Unlike the arch villain that would arrive with Vinod Khanna's Jabbar Singh in Mera Gaon Mera Desh (1971) and followed by the Gabbars, Loins, and Shakaals, Chopra's bad guys were regular people with a menacing streak. His Kailash from Kati Patang looked as normal as the hero but with a simple twitch of the eye or a volley of words such as "Kailash khud nahi sochta, dusron ko majboor karta hai sochne ke liye" could make his intentions more than clear. While Kailash gave him stature, Bobby (1973) bestowed him with screen immortality. His catchphrase from the film, "Prem naam hai mera, Prem Chopra" catapulted him into a league of his own. That same year also saw Ajit play Teja, the suave businessman with a killer hidden deep within, and Shakaal, the high gadgetry obsessed killer in white who wore shoes of two different sizes on each feet, in Zanjeer (1973) and Yaadon Ki Baraat (1973) respectively, but it was Chopra with a dialogue that featured his name outshine every other meanie.

A few years later Sholay's Gabbar Singh would transform the idea of the villain and the stage would be proliferated with newer villains like Amjad Khan, Ranjeet, Kulbhushan Kharbanda and Amrish Puri, but Chopra would continue to be one of the most sought after antagonists.

What made Chopra stand apart from the bevy was the finesse with which he balanced the menacing act with a tinge of sardonicism. Take for instance his Ronjit Malik from Do Anjaane (1976) where he starts off as a charmer who sweeps his friend Amit's (Amitabh Bachchan) wife Rekha (Rekha) off her feet and diabolically plots to bump him off in order to take his place, but Rekha becomes a film star and he ends up being her hapless business manager. The role saw Chopra switch from being a flirt to the devil incarnate to the henpecked admirer and fetched him the Filmfare for Best Supporting Actor as well. His one-liners weren't Danny Denzongpa-esque battle cries such as "Iski maut soochni padegi!" (Ghatak (1996)) or "Yahan gaddari ki sazaa sirf maut hoti ha, maut" (Hum (1991)) but more observational and life lessons like "Main jo aag lagata hoon use boojhana bhi jaanta hoon" from Kati Patang or "Main woh bala hoon jo sheeshe se paththar ko todta hoon" from Souten (1983), or Kranti's (1981) "Shambu ka demag do-dhaari talvar.' It could possibly be this trait that blessed Chopra with longevity and unlike Ajit or Amjad Khan whose best was limited to the 1970s and early 1980s, Amrish Puri who couldn't transcend into the 1990s and Anupam Kher who could never match his own Dr Dang. Chopra continued to spout venom for almost three decades beginning in the mid 1960s.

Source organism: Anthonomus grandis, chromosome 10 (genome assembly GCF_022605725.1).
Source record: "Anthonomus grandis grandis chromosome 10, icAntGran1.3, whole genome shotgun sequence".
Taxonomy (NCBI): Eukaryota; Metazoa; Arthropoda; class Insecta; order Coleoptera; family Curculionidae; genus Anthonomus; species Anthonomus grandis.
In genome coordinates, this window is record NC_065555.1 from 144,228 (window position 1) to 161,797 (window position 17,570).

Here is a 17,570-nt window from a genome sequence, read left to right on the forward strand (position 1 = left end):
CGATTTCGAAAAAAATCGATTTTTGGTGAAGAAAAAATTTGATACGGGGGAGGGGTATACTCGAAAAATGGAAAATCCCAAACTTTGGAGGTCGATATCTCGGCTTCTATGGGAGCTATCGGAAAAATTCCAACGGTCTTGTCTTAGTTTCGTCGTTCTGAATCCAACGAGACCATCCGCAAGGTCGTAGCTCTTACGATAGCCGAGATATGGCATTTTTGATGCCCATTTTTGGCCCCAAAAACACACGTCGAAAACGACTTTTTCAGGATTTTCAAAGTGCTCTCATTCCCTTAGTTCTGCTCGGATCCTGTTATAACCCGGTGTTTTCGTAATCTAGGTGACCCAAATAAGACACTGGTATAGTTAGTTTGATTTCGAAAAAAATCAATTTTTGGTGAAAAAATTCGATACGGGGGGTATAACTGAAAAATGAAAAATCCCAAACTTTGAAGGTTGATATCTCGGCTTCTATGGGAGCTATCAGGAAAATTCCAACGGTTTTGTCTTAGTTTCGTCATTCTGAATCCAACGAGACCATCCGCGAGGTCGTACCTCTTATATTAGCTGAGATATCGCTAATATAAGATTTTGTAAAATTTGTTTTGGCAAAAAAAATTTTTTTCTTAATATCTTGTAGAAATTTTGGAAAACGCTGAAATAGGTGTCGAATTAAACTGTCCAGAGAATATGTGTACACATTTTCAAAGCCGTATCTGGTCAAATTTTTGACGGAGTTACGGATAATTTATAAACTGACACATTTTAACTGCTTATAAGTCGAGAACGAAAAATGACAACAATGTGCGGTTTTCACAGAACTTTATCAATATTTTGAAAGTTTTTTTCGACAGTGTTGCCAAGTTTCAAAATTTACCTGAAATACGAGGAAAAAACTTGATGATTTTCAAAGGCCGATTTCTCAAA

He was very effective in the 1990s, too, thanks to some kitschy one-liners - "Sharafat aur imaandaari ka certificate ye duniya sirf unhe deti hai jinke paas daulat hoti hai' from Aag Ka Gola (1990), "Bhains poonch uthayegi to gaana to nahi gayegi, gobar hi degi" Aaj Ka Arjun (1990), "Tu Madhuri se thodi kum aur Mandakini se thodi zyada hai" from Aaj Ka Goonda Raj (1992), "Rajneeti ki bhains ke liye daulat ki lathi ki zaroorat hoti hai" from Khiladi (1992). "Kar bhala to ho bhala" from Raja Babu (1994) and "Nanga nahayega kya aur nichodega kya" from Dulhe Raja (1998).

Unlike the two Shakaals (Ajit in Yaadon Ki Baraat and Kulbhushan Kharbanda in Shaan (1980)) Chopra's on-screen evil didn't rely on gizmos, unlike Jabbar, Gabbar, Lion, Mogambo, Dr Dang. His characters didn't rely on henchmen to do the dirty work and he never needed wicked names like Gama Mating (Yudh (1985)), Dong (Tahalka (1992)), Ajgar Jurrat (Vishwatma (1992)), Chatur Singh Chita (Krantiveer (1994) or Katya (Ghatak (1996)) to send a shiver down your spine. What's more, all he needed to become one of the greatest villains ever seen in Hindi cinema was to just say his own name!

- Prem Chopra turned 80 on September 23.

Writer

Gautam Chintamani Gautam Chintamani @gchintamani

Cinephile, observer of society and technology and author of the of Dark Star: The Loneliness of Being Rajesh Khanna.

Like DailyO Facebook page to know what's trending.